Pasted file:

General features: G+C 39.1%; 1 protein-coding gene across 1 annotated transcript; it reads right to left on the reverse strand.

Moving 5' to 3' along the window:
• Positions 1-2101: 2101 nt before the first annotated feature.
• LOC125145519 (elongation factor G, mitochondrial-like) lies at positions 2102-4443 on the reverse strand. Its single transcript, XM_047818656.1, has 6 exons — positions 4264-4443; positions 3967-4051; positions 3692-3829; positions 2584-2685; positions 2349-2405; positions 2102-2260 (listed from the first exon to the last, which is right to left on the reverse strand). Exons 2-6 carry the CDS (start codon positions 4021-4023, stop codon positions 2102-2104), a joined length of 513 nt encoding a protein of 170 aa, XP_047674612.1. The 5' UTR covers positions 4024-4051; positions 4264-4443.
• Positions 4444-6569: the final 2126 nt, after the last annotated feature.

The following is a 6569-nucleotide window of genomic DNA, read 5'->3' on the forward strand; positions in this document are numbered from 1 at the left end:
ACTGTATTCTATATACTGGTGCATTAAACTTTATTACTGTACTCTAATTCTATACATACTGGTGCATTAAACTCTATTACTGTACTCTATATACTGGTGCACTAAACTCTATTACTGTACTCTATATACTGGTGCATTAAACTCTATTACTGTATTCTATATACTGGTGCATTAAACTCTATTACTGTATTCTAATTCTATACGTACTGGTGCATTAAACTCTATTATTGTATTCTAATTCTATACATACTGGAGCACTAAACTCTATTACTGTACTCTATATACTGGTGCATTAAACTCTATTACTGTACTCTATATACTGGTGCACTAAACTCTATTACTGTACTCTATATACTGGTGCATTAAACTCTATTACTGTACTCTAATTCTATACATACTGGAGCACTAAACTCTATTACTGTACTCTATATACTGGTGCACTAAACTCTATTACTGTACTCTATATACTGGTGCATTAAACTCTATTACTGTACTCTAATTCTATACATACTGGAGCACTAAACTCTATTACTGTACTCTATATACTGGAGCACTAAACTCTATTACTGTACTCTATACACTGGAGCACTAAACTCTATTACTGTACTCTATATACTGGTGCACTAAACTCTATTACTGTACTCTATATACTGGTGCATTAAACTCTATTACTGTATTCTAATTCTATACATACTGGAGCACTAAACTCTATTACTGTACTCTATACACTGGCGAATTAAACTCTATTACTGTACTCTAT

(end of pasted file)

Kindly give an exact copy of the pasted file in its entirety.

General features: G+C 39.1%; 1 protein-coding gene across 1 annotated transcript; it reads right to left on the reverse strand.

Moving 5' to 3' along the window:
• Positions 1-2101: 2101 nt before the first annotated feature.
• LOC125145519 (elongation factor G, mitochondrial-like) lies at positions 2102-4443 on the reverse strand. Its single transcript, XM_047818656.1, has 6 exons — positions 4264-4443; positions 3967-4051; positions 3692-3829; positions 2584-2685; positions 2349-2405; positions 2102-2260 (listed from the first exon to the last, which is right to left on the reverse strand). Exons 2-6 carry the CDS (start codon positions 4021-4023, stop codon positions 2102-2104), a joined length of 513 nt encoding a protein of 170 aa, XP_047674612.1. The 5' UTR covers positions 4024-4051; positions 4264-4443.
• Positions 4444-6569: the final 2126 nt, after the last annotated feature.

The following is a 6569-nucleotide window of genomic DNA, read 5'->3' on the forward strand; positions in this document are numbered from 1 at the left end:
ACTGTATTCTATATACTGGTGCATTAAACTTTATTACTGTACTCTAATTCTATACATACTGGTGCATTAAACTCTATTACTGTACTCTATATACTGGTGCACTAAACTCTATTACTGTACTCTATATACTGGTGCATTAAACTCTATTACTGTATTCTATATACTGGTGCATTAAACTCTATTACTGTATTCTAATTCTATACGTACTGGTGCATTAAACTCTATTATTGTATTCTAATTCTATACATACTGGAGCACTAAACTCTATTACTGTACTCTATATACTGGTGCATTAAACTCTATTACTGTACTCTATATACTGGTGCACTAAACTCTATTACTGTACTCTATATACTGGTGCATTAAACTCTATTACTGTACTCTAATTCTATACATACTGGAGCACTAAACTCTATTACTGTACTCTATATACTGGTGCACTAAACTCTATTACTGTACTCTATATACTGGTGCATTAAACTCTATTACTGTACTCTAATTCTATACATACTGGAGCACTAAACTCTATTACTGTACTCTATATACTGGAGCACTAAACTCTATTACTGTACTCTATACACTGGAGCACTAAACTCTATTACTGTACTCTATATACTGGTGCACTAAACTCTATTACTGTACTCTATATACTGGTGCATTAAACTCTATTACTGTATTCTAATTCTATACATACTGGAGCACTAAACTCTATTACTGTACTCTATACACTGGCGAATTAAACTCTATTACTGTACTCTAT